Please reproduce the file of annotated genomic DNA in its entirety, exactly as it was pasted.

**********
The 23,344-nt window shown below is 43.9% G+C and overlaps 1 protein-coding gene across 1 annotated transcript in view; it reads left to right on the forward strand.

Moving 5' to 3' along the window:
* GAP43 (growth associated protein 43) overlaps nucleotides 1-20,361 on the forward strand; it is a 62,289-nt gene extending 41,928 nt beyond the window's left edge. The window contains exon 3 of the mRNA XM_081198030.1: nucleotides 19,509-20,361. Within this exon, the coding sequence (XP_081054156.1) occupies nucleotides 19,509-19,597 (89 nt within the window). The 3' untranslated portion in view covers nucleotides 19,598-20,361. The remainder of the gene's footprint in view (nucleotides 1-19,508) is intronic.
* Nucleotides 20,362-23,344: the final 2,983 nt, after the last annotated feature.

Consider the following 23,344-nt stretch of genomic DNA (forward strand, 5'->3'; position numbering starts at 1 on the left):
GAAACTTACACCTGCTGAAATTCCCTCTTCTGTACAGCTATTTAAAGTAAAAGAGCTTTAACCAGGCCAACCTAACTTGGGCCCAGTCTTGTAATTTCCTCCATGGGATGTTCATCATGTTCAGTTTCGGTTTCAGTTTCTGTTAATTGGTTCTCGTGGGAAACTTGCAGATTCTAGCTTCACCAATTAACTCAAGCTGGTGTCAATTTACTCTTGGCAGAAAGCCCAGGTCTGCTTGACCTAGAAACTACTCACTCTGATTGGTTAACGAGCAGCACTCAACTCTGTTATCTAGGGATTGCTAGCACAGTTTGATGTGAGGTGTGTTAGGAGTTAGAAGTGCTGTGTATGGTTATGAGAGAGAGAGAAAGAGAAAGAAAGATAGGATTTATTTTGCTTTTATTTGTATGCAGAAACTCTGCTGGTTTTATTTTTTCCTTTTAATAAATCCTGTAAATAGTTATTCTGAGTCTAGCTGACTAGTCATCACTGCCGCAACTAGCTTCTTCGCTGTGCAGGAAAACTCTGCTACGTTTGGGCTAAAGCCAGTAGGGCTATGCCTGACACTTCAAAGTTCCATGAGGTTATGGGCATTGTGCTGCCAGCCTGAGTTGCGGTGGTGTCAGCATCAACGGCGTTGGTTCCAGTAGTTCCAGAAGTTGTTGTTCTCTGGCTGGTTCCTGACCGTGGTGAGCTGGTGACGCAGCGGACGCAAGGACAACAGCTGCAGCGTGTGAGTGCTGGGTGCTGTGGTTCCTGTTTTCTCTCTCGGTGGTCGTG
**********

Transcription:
The 23,344-nt window shown below is 43.9% G+C and overlaps 1 protein-coding gene across 1 annotated transcript in view; it reads left to right on the forward strand.

Moving 5' to 3' along the window:
* GAP43 (growth associated protein 43) overlaps nucleotides 1-20,361 on the forward strand; it is a 62,289-nt gene extending 41,928 nt beyond the window's left edge. The window contains exon 3 of the mRNA XM_081198030.1: nucleotides 19,509-20,361. Within this exon, the coding sequence (XP_081054156.1) occupies nucleotides 19,509-19,597 (89 nt within the window). The 3' untranslated portion in view covers nucleotides 19,598-20,361. The remainder of the gene's footprint in view (nucleotides 1-19,508) is intronic.
* Nucleotides 20,362-23,344: the final 2,983 nt, after the last annotated feature.

Consider the following 23,344-nt stretch of genomic DNA (forward strand, 5'->3'; position numbering starts at 1 on the left):
GAAACTTACACCTGCTGAAATTCCCTCTTCTGTACAGCTATTTAAAGTAAAAGAGCTTTAACCAGGCCAACCTAACTTGGGCCCAGTCTTGTAATTTCCTCCATGGGATGTTCATCATGTTCAGTTTCGGTTTCAGTTTCTGTTAATTGGTTCTCGTGGGAAACTTGCAGATTCTAGCTTCACCAATTAACTCAAGCTGGTGTCAATTTACTCTTGGCAGAAAGCCCAGGTCTGCTTGACCTAGAAACTACTCACTCTGATTGGTTAACGAGCAGCACTCAACTCTGTTATCTAGGGATTGCTAGCACAGTTTGATGTGAGGTGTGTTAGGAGTTAGAAGTGCTGTGTATGGTTATGAGAGAGAGAGAAAGAGAAAGAAAGATAGGATTTATTTTGCTTTTATTTGTATGCAGAAACTCTGCTGGTTTTATTTTTTCCTTTTAATAAATCCTGTAAATAGTTATTCTGAGTCTAGCTGACTAGTCATCACTGCCGCAACTAGCTTCTTCGCTGTGCAGGAAAACTCTGCTACGTTTGGGCTAAAGCCAGTAGGGCTATGCCTGACACTTCAAAGTTCCATGAGGTTATGGGCATTGTGCTGCCAGCCTGAGTTGCGGTGGTGTCAGCATCAACGGCGTTGGTTCCAGTAGTTCCAGAAGTTGTTGTTCTCTGGCTGGTTCCTGACCGTGGTGAGCTGGTGACGCAGCGGACGCAAGGACAACAGCTGCAGCGTGTGAGTGCTGGGTGCTGTGGTTCCTGTTTTCTCTCTCGGTGGTCGTG